In this book, Mignon Moore proposes some interesting theories about the reasons for early sexual initiation among adolescents in disadvantaged neighborhoods. His first theory has to do with societal structure. According to him, disadvantaged neighborhoods have a relative lack of work, which throws the unemployment numbers out of whack, which causes a breakdown in the proper functioning of adult-adolescent relationships in society as a whole, leading youths to experiment with sexuality sooner. His second argument has to do with family structure. According to him, disadvantaged neighborhoods have higher incidences of family disruptions (be it single-parent households, divorce, forced relocation, what have you), which leads to breakdowns in the relationship between parent and child, which is a major factor in predicting early adolescent sexual activity.
Masters, N., Beadnell, B., Morrison, D., Hoppe, M., & Gillmore, M. (2008, June). The Opposite of Sex? Adolescents’ Thoughts About Abstinence and Sex, and Their Sexual Behavior. Perspectives on Sexual & Reproductive Health, 40(2), 87-93.
This article I found particularly interesting. It analyzes the relationships between adolescents’ intentions to stay abstinent or to have sex, and compares them with findings about the actual outcomes of those intentions. The findings are particularly remarkable in that there does not seem to be a clear-cut mutually exclusive mechanism in youth’s minds about these two topics. That is to say, intending to stay abstinent does not seem to have a very large influence on not having sex, in the context of this study.
Theo G M Sandfort, Mark Orr, Jennifer S Hirsch, John Santelli. (2008). Long-Term Health Correlates of Timing of Sexual Debut: Results From a National US Study. American Journal of Public Health, 98(1), 155-61. Retrieved December 11, 2008, from ABI/ INFORM Global database. (Document ID: 1408937661).
This Study presents some basic statistics about the health affects and risks that correlate with early sexual initiation. Among those listed are greater likelihood of contraction of sexually transmitted infections, as well as an increase in the probability of having intercourse with a partner identified as risky, and a decrease in general health among males. Also interesting is the greater likelihood of early sexually active adolescents in underestimating risks of HIV infection.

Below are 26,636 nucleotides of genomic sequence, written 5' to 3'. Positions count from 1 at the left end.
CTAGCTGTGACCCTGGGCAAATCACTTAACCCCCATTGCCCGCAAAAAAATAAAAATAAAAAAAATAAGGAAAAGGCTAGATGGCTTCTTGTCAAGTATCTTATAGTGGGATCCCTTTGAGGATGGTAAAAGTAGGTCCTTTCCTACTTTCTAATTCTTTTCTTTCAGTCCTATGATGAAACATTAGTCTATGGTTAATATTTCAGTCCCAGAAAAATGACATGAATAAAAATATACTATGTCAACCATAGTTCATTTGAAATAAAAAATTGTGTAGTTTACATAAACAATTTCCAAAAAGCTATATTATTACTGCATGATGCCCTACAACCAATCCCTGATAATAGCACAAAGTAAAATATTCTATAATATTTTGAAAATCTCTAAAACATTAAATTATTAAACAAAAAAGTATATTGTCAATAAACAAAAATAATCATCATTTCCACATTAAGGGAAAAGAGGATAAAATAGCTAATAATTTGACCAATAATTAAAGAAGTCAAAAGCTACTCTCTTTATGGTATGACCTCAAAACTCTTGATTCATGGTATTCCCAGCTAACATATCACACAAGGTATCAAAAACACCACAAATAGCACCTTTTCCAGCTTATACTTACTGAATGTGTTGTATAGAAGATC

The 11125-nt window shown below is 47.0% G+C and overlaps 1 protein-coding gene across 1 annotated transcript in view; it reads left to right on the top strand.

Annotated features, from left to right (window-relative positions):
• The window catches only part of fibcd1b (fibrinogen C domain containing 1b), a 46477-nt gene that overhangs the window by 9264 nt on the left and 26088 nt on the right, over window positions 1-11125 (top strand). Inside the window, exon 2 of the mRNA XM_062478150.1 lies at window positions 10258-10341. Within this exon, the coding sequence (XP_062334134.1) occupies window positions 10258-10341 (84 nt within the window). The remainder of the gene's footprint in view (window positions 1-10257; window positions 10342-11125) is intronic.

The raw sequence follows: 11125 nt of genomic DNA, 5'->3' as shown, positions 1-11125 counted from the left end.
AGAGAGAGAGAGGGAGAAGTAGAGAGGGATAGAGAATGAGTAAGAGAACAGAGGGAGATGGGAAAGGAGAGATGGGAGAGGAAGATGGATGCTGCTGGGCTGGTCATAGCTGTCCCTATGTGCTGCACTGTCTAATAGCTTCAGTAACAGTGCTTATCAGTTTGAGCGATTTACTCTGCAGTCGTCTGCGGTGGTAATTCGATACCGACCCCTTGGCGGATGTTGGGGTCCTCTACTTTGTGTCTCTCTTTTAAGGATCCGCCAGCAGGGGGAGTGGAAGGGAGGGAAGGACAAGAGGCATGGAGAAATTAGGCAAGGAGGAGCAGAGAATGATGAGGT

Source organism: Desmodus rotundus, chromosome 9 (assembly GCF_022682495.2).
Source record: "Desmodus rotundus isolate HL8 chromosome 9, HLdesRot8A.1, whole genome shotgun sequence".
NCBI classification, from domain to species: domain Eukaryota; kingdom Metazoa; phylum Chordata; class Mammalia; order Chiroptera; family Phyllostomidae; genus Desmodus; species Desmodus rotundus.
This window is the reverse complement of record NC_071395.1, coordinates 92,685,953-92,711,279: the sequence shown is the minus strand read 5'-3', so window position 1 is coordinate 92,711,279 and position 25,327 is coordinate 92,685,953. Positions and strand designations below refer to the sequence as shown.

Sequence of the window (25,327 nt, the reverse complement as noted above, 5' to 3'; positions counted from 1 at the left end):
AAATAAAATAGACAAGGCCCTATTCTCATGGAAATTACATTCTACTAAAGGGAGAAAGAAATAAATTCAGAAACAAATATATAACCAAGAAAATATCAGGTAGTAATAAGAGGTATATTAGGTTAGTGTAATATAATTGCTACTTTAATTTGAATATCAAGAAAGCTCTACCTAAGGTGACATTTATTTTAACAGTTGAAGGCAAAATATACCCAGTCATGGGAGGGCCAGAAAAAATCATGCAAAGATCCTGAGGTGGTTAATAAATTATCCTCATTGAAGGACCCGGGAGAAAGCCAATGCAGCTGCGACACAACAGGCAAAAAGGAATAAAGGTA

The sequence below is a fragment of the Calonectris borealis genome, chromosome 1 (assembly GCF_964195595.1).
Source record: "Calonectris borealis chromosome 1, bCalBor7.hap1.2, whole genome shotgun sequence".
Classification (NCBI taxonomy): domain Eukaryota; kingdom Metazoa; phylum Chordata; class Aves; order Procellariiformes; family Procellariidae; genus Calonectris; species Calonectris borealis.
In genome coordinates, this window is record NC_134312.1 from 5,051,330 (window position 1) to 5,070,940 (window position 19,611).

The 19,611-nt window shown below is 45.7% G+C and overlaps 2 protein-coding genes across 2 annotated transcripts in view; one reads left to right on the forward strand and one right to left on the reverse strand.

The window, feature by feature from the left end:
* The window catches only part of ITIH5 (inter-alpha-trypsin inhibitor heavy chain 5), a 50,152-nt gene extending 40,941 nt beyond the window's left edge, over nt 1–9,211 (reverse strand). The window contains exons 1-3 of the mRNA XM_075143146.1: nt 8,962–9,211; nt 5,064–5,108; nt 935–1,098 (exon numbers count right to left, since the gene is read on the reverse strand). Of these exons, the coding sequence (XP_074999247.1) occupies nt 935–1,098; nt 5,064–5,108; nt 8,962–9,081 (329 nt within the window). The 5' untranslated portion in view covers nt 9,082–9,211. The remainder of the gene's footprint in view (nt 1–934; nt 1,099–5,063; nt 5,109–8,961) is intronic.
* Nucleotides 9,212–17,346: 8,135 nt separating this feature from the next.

Lohman, Brenda J., Billings, Amanda. (2008). Protective and Risk Factors Associated with Adolescent Boys’ Early Sexual Debut and Risky Sexual Behaviors. Journal of Youth and Adolescence, 37(4), 723-735.
There are many findings and discussions in this study, but what I found particularly useful for my needs is the Application Section at the end. The study points out that by late middle school, much of the window of opportunity for intervention has already passed, and so initiatives aimed at delaying adolescent sexual debut should focus on sixth and seventh grades and younger to be effective. Also poignant was the proposal that effective intervention initiatives should involve both parents and schools in a coordinated effort to work on the multiple risk factors for early sex activity in adolescents.
Vincent Guilamo-Ramos, James Jaccard, Patricia Dittus, Bernardo Gonzalez, Alida Bouris. (2008). A Conceptual Framework for the Analysis of Risk and Problem Behaviors: The Case of Adolescent Sexual Behavior. Social Work Research, 32(1), 29-45.
What I found fascinating about this article more than anything else was its dealing with factors that go through the mind of adolescents when deciding to have sex. Particularly intriguing was the disconnect that was pointed out between the common focus of intervention techniques, such as raising awareness of the risks of pregnancy and STI transmission, and the reasons that adolescents decide to have sex (social and pleasure factors, mainly) The study intelligently points out that to be truly effective, intervention approaches must address these social and pleasure factors, and put them in an appropriate context in relation to everything else with the hope that adolescents will then be better equipped to make wise decisions.